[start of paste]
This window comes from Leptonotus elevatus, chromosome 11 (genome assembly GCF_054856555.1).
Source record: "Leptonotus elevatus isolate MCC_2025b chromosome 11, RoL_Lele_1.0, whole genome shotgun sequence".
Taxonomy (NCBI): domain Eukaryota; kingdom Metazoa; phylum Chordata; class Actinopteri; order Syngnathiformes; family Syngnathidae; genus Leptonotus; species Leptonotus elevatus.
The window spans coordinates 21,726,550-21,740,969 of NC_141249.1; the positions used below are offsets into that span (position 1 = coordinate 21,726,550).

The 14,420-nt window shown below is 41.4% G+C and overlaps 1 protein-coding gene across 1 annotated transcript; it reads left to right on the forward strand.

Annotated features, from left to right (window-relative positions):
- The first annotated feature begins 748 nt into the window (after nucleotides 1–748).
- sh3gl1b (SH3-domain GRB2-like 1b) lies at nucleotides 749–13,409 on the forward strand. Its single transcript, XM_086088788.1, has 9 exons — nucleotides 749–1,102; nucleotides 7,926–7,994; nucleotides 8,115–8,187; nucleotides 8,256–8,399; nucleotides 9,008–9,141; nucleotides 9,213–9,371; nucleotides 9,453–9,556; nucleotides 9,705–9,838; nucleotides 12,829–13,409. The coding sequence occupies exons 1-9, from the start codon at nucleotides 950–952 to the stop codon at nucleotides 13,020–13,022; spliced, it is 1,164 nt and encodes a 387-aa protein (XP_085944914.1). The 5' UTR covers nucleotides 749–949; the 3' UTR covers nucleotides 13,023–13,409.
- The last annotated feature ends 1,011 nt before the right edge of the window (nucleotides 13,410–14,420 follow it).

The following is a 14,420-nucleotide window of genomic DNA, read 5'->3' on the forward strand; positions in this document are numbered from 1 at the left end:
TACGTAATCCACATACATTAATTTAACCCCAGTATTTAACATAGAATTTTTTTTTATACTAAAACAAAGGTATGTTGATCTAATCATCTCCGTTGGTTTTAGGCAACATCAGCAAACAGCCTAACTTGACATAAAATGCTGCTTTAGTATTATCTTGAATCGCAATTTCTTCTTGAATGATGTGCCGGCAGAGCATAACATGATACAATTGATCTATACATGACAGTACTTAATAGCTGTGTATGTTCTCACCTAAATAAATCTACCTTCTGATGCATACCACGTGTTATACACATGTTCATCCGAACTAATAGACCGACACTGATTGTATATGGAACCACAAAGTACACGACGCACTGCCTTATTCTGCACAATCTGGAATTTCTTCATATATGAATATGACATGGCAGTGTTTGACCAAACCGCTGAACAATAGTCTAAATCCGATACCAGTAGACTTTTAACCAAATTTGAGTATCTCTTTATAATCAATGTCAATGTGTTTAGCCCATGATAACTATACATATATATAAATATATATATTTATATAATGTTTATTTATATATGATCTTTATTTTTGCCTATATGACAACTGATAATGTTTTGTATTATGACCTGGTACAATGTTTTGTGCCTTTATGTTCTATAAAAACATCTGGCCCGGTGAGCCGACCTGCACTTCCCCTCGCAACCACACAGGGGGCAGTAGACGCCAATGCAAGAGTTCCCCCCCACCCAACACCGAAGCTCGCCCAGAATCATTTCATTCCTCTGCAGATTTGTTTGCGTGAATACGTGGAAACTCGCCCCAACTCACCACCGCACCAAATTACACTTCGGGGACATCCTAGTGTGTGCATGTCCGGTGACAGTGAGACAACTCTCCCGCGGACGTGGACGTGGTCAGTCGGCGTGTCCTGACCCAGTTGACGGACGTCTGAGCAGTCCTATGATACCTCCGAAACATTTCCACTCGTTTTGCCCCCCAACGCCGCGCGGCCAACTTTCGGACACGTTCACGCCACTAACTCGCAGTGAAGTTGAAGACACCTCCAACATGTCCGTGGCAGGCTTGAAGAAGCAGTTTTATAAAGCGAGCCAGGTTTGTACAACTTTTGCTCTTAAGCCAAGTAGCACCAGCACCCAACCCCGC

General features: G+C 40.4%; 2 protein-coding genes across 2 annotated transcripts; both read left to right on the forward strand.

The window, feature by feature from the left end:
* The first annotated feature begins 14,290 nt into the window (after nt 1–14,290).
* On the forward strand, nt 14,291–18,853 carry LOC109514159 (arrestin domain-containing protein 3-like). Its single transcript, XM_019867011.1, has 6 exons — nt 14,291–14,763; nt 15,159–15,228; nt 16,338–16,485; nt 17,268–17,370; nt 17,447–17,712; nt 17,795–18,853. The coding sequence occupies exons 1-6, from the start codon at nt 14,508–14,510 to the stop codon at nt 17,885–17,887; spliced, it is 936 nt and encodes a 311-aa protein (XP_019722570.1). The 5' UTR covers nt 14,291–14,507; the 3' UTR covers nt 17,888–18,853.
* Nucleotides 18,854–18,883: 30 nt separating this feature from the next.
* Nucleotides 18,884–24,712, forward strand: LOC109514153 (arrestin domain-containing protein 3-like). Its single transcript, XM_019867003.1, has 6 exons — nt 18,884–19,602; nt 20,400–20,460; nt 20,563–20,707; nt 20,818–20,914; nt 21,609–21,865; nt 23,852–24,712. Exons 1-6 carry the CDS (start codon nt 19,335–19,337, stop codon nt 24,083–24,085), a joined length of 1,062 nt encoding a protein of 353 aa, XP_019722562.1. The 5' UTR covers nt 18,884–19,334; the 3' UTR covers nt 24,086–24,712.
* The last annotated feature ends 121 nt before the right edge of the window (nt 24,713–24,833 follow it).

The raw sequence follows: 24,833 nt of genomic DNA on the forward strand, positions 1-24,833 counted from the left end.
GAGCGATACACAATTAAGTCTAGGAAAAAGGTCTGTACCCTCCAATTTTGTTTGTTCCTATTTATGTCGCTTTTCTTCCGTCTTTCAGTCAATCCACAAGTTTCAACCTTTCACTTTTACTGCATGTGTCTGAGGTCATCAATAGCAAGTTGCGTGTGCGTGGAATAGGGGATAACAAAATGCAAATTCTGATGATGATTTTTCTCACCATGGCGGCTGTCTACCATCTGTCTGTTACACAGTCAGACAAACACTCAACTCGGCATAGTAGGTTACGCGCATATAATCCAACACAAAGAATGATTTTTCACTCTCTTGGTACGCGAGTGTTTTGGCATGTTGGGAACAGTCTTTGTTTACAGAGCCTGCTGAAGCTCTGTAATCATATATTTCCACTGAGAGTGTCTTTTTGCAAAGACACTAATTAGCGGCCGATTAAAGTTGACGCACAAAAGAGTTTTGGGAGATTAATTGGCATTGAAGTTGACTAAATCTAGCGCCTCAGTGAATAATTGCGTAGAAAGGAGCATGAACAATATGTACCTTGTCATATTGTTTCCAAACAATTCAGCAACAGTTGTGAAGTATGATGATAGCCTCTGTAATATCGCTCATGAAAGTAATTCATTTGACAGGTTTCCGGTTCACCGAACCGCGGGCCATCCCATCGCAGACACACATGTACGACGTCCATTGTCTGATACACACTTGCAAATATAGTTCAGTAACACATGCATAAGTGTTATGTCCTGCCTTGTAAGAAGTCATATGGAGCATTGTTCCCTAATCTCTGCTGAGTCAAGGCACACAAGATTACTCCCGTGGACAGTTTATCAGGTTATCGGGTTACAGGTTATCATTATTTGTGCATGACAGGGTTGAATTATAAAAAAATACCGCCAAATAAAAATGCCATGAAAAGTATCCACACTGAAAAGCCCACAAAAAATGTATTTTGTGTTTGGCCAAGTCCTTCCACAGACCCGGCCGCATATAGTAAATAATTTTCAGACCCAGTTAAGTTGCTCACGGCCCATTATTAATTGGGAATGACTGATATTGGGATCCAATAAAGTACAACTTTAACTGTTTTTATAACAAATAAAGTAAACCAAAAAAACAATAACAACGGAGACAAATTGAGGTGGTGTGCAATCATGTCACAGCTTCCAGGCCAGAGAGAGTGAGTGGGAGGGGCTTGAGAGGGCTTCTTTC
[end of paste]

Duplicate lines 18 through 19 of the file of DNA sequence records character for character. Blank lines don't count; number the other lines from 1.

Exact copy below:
* The last annotated feature ends 121 nt before the right edge of the window (nt 24,713–24,833 follow it).

The raw sequence follows: 24,833 nt of genomic DNA on the forward strand, positions 1-24,833 counted from the left end.